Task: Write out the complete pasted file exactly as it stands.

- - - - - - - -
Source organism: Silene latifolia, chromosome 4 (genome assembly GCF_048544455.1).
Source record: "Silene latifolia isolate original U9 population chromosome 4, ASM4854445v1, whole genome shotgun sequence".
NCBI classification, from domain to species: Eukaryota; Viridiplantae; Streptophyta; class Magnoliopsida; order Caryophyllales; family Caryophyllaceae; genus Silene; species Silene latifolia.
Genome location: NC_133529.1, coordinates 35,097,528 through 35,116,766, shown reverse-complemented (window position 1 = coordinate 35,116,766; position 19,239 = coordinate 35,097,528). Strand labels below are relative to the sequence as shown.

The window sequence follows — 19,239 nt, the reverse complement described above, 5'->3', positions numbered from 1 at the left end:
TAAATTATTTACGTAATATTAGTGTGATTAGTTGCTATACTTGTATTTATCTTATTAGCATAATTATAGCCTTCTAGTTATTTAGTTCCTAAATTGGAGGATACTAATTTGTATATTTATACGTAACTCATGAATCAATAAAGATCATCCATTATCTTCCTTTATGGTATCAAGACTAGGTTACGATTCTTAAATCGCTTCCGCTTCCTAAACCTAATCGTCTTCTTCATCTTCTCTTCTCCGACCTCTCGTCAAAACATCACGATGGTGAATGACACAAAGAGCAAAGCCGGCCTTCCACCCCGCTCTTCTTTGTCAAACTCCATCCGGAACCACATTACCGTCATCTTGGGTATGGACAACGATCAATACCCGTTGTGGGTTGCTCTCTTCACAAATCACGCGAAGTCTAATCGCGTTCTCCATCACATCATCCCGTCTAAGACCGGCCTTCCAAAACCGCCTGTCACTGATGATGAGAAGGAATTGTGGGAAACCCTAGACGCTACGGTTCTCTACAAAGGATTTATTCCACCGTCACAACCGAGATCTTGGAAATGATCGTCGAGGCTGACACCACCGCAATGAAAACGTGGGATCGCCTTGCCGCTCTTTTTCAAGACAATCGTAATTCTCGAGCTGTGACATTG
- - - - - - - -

Source organism: Silene latifolia, chromosome 4 (genome assembly GCF_048544455.1).
Source record: "Silene latifolia isolate original U9 population chromosome 4, ASM4854445v1, whole genome shotgun sequence".
NCBI classification, from domain to species: Eukaryota; Viridiplantae; Streptophyta; class Magnoliopsida; order Caryophyllales; family Caryophyllaceae; genus Silene; species Silene latifolia.
Genome location: NC_133529.1, coordinates 35,097,528 through 35,116,766, shown reverse-complemented (window position 1 = coordinate 35,116,766; position 19,239 = coordinate 35,097,528). Strand labels below are relative to the sequence as shown.

The window sequence follows — 19,239 nt, the reverse complement described above, 5'->3', positions numbered from 1 at the left end:
TAAATTATTTACGTAATATTAGTGTGATTAGTTGCTATACTTGTATTTATCTTATTAGCATAATTATAGCCTTCTAGTTATTTAGTTCCTAAATTGGAGGATACTAATTTGTATATTTATACGTAACTCATGAATCAATAAAGATCATCCATTATCTTCCTTTATGGTATCAAGACTAGGTTACGATTCTTAAATCGCTTCCGCTTCCTAAACCTAATCGTCTTCTTCATCTTCTCTTCTCCGACCTCTCGTCAAAACATCACGATGGTGAATGACACAAAGAGCAAAGCCGGCCTTCCACCCCGCTCTTCTTTGTCAAACTCCATCCGGAACCACATTACCGTCATCTTGGGTATGGACAACGATCAATACCCGTTGTGGGTTGCTCTCTTCACAAATCACGCGAAGTCTAATCGCGTTCTCCATCACATCATCCCGTCTAAGACCGGCCTTCCAAAACCGCCTGTCACTGATGATGAGAAGGAATTGTGGGAAACCCTAGACGCTACGGTTCTCTACAAAGGATTTATTCCACCGTCACAACCGAGATCTTGGAAATGATCGTCGAGGCTGACACCACCGCAATGAAAACGTGGGATCGCCTTGCCGCTCTTTTTCAAGACAATCGTAATTCTCGAGCTGTGACATTG